Subjects undergoing LT for OLD manifested a 2-fold increased mortality risk in the first post-transplantation year. This risk was limited to the stratum of non-silicotics and attenuated after the first year post-LT. Importantly, our observations differ from an earlier single-centre report of poorer post-LT survival in silicotics compared with idiopathic pulmonary fibrosis, an analysis that did not adjust for covariates accounted for in our analysis [7
By using US national data, employing a reasonable strategy to select registry-based referents consistent with prior lung transplant analyses, and controlling for multiple cofactors [9
], we were able to unmask a previously unidentified pattern of poorer survival following LT for OLD. Our findings provide epidemiological context to prior case reports (including one of the first reported human lung transplants with extended post-surgical survival) and two single-centre analyses of LT performed for OLD [2
Even in such a large cohort of LT recipients, transplantation for OLD is relatively rare. We cannot exclude, however, that other cases of OLD might have been obscured within the OPTN-R diagnostic coding schema. For example, a separate code allows for hypersensitivity pneumonitis without allowance for a specific cause. Also, the OPTN-R does not capture potentially relevant recipient characteristics and has limited information on cause of post-transplant death. Indeed, cause of death was missing for 38% of non-silicotic OLD cases. These limitations make it challenging to identify causal mechanisms for the observed pattern of risk. Potential explanations may be that non-silicotic OLD cases had concurrent co-morbidities such as secondary pulmonary hypertension or were exposed to empiric immunosuppressive therapy prior to LT, thereby increasing the risk for infectious complications post-transplant. Nevertheless, while the excess early mortality risk appears to be contributed by non-silicosis OLD, assigning a cause for this, as well as the later convergence in mortality risk among the three groups, would be highly speculative. Lastly, the non-silicotic OLD group was heterogeneous. Thus, it is not possible using an epidemiological approach to isolate individual characteristics that might have accounted for the observed grouped differences in mortality risk. It is unlikely, although not impossible, that unmeasured confounding played a role. If it did, it would have had to operate uniformly across this very same heterogeneity. Given the myriad of factors that impact individual post-transplant survival, including post-operative technical and infectious complications, it is unlikely that other approaches to referent selection or stratified sub-analyses would better control for such confounders, if indeed they were present.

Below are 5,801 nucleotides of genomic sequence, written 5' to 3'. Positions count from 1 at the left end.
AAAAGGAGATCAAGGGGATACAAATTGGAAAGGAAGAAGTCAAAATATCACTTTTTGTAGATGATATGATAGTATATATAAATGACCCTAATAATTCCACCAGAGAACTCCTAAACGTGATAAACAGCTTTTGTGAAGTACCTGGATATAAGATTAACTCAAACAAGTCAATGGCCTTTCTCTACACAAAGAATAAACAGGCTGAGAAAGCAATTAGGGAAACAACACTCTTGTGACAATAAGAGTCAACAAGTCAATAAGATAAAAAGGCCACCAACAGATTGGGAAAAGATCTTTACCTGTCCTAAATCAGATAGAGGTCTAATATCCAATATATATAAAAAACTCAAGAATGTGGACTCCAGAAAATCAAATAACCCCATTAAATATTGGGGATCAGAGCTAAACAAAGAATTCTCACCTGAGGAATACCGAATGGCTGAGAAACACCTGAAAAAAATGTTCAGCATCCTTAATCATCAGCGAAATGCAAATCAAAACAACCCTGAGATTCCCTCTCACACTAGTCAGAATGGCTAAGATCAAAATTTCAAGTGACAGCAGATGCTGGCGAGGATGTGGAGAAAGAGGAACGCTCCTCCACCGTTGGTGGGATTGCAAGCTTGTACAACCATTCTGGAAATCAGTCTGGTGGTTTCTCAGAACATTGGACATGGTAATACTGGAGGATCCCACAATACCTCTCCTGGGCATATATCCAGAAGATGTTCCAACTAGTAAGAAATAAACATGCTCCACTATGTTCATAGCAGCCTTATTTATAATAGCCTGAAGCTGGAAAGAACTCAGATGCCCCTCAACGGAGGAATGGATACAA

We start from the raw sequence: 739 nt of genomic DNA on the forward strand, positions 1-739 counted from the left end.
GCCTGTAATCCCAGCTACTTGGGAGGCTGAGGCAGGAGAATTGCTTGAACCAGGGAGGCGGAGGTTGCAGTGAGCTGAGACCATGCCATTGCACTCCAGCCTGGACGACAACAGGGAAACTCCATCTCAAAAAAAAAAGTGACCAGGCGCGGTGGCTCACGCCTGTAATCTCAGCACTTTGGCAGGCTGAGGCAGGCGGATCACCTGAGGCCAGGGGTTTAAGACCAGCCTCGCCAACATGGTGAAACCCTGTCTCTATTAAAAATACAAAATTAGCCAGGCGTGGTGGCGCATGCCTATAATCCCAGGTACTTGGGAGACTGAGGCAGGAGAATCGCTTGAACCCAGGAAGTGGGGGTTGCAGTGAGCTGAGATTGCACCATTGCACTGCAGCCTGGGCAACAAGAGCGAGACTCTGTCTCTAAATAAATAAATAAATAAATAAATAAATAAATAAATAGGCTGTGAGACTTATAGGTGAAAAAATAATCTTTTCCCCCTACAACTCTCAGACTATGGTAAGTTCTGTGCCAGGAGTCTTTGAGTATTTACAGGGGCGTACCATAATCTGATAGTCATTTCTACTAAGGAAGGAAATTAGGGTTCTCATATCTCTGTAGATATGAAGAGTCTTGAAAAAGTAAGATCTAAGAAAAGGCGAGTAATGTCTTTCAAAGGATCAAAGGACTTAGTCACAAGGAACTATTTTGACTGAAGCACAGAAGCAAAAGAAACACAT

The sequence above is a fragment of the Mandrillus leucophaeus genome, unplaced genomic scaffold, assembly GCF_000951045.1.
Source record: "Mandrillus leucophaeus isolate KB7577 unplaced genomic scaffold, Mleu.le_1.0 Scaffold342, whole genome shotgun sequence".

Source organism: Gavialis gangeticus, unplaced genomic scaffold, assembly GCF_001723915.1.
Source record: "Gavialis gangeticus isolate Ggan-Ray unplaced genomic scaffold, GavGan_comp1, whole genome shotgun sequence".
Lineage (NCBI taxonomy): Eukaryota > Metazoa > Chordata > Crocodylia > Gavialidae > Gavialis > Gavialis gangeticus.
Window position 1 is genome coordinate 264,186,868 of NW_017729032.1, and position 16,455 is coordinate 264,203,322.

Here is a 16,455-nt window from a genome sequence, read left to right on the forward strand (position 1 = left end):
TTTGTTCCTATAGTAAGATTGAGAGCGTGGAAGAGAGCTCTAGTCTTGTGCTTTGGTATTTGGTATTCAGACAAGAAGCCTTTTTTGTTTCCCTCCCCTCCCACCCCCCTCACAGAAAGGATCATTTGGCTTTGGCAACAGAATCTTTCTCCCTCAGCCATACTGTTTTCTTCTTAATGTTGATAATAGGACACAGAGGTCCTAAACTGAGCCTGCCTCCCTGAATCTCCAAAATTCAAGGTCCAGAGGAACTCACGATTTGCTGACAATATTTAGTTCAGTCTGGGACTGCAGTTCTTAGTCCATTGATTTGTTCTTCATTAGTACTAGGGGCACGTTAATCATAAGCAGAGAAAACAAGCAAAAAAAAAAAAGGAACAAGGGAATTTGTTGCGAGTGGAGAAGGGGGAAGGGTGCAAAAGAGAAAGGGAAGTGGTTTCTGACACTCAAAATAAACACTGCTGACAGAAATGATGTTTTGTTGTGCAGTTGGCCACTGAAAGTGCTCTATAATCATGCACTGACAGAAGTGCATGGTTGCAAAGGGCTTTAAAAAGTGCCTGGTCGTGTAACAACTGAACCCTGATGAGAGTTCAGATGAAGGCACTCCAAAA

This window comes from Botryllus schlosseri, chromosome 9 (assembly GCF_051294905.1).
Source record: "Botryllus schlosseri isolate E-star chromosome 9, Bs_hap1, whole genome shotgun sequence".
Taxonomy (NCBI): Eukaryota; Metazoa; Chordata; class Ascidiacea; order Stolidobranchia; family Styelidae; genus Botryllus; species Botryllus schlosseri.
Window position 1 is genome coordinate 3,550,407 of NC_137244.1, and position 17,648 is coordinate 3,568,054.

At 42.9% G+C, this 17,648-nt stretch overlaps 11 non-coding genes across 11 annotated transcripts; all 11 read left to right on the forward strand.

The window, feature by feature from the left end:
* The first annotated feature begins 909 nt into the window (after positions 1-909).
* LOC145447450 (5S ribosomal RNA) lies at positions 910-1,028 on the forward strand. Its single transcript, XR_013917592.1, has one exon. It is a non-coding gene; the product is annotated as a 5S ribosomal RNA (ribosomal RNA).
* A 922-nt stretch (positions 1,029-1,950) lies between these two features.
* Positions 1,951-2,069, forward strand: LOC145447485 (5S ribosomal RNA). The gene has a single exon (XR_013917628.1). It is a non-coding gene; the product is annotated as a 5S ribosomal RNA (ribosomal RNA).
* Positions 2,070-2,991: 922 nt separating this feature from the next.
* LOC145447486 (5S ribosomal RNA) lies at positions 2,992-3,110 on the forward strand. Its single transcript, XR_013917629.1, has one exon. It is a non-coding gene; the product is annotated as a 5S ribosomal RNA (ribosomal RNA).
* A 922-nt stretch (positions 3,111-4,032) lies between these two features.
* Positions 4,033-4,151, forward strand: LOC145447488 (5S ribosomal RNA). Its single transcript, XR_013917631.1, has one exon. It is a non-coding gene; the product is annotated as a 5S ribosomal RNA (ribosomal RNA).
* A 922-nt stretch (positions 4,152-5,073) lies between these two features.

In sum, practitioners should be cognizant that persons with end-stage non-silicosis OLD may have an increased mortality risk in the first year after LT. There is, however, insufficient evidence to modify current clinical practice in regard to such LT candidates. For persons with end-stage OLD, LT may be the only therapeutic option.
- Lung transplantation for occupational lung diseases is relatively rare in the USA, representing 0.5% of all transplants performed.
- Subjects undergoing lung transplantation for occupational lung diseases appear to be at risk for poorer survival in the first post-transplant year.
- This first post-transplant year risk appears to be restricted to those subjects undergoing lung transplantation for non-silicotic occupational lung diseases.